That’s what powerful new Saudi Energy Minister, Khalid Al Falih told CNNMoney’s John Defterios in an exclusive interview.

Al Falih was speaking just after OPEC wrapped up a summit in Vienna. During the meeting OPEC decided against implementing a cartel-wide production quota range, once again failing to reach an agreement to cap oil production.

“The right thing to do is continue to monitor the market and let the market do its thing. It’s working in our favor now,” Al Falih said, alluding to declines in non-OPEC production and rising oil prices.

Al Falih, who replaced longtime Saudi oil minister Ali al-Naimi in May, said $60 oil by year end is “very possible” and higher prices in 2017 are also likely. He said supply and demand have “converged” and prices have been lifted by supply outages.

Recent supply disruptions in Nigeria, Canada and Colombia have helped lift oil to $50 a barrel, up nearly twofold from mid-February.

Higher oil prices will be greeted by groans from many American drivers. Already, crude’s big rebound has lifted gasoline prices to $2.32 a gallon, compared with $1.70 in February, according to AAA.

But Al Falih warned that $50 oil is not high enough to attract the investment needed to maintain the world’s aging oilfields. Longer term, the new Saudi energy minister is concerned over a potential shortage that causes a price “spike” that is “counterproductive to the long-term stability for oil.”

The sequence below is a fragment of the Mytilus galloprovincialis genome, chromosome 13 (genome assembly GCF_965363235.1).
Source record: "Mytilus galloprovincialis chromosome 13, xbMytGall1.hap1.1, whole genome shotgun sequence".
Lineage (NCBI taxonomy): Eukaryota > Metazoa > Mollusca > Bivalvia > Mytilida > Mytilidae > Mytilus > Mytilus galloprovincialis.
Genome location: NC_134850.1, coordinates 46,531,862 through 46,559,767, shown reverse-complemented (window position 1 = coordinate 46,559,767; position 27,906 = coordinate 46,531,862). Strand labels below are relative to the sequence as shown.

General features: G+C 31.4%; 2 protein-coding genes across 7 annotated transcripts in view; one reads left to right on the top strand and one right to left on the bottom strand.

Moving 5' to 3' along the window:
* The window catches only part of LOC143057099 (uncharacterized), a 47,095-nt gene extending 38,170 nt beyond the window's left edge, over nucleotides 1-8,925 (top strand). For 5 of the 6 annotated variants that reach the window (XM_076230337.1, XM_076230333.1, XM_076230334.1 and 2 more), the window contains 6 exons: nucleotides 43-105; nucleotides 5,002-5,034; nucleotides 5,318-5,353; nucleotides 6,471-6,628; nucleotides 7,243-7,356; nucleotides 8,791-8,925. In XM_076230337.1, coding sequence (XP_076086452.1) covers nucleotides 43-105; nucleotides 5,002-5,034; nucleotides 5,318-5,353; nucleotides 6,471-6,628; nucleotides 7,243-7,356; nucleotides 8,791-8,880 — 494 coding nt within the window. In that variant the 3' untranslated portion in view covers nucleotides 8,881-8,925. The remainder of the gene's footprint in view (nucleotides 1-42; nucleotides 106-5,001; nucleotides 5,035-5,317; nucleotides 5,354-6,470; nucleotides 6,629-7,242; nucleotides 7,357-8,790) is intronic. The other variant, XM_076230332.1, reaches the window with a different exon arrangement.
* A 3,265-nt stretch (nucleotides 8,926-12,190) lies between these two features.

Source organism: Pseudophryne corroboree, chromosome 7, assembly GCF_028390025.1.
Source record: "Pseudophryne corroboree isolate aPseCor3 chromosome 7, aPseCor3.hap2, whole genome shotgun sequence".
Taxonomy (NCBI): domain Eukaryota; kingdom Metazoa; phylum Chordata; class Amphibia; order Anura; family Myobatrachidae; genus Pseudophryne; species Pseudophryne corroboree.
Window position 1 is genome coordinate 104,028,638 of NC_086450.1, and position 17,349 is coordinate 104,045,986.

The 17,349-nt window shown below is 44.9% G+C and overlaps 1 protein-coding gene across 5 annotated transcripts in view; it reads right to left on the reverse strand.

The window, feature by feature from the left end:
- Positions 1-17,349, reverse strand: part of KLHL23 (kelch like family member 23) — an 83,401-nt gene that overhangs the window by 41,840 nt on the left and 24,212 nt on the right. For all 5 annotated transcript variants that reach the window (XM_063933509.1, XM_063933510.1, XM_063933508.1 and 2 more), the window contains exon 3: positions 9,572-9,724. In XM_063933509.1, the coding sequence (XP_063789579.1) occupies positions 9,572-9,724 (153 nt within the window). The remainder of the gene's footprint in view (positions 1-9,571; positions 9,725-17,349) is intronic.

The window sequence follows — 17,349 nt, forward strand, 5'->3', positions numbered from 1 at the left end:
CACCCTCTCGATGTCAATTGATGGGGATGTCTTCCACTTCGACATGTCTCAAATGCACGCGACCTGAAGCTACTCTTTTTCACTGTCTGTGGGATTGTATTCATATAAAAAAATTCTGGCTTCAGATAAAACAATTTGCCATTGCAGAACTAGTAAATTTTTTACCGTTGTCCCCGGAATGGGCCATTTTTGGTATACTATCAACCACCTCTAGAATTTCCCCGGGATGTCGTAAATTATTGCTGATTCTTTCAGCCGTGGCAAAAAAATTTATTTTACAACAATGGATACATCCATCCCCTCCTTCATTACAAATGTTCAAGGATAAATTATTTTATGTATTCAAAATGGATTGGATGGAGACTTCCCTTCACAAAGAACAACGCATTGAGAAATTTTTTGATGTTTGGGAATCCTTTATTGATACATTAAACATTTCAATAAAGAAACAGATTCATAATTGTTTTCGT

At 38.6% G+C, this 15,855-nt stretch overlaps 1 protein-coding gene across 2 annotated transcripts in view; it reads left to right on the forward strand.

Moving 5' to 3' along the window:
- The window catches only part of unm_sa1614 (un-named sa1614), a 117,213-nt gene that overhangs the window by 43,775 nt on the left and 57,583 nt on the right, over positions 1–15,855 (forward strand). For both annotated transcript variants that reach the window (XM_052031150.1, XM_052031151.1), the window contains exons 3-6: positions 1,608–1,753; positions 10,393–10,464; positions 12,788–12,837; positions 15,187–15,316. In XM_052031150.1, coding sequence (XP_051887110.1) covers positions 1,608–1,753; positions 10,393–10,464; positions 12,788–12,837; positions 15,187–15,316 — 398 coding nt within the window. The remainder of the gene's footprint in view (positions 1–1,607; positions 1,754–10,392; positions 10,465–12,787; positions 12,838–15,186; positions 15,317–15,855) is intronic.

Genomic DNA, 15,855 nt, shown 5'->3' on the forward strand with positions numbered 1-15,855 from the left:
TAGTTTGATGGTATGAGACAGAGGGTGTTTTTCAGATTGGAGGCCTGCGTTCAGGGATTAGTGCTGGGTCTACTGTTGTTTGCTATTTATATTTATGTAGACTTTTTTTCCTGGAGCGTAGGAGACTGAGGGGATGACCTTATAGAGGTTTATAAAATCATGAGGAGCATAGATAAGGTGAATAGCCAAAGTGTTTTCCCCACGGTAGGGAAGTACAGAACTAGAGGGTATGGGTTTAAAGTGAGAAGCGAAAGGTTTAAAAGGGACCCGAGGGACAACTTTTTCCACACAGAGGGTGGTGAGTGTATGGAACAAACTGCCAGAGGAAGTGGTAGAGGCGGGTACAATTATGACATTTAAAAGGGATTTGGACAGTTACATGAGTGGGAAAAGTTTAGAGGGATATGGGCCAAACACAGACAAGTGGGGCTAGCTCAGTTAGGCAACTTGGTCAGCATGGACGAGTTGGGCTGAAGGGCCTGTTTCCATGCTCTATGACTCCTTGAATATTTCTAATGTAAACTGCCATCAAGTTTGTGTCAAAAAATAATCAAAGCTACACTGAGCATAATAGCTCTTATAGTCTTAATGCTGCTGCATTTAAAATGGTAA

More immediately, Saudi Arabia is at odds with Iran, its longtime OPEC ally that is ramping up production to pre-sanctions levels despite ample supply.

Al Falih reiterated Saudi’s stance that Iran must be part of any future OPEC agreements to curb output. “If everybody freezes, Iran will freeze like everybody else,” he said.

But Al Falih seemed to offer a softer position than his predecessor, acknowledging that “every country has the sovereign right to manage its own oil production.” He also called Iran a “key member” of OPEC and pledged Saudi Arabia will “cooperate with all” member countries.

The OPEC meeting and interview came a day after Saudi Arabia announced a $3.5 billion investment in Uber. The money came from the Public Investment Fund, Saudi Arabia’s main investment fund, at a time when the kingdom has announced a big diversification strategy.

Al Falih said the Uber stake is “symbolic of the new thinking within the kingdom” and is “only the beginning.”

“Saudi Arabia is opening up,” he said.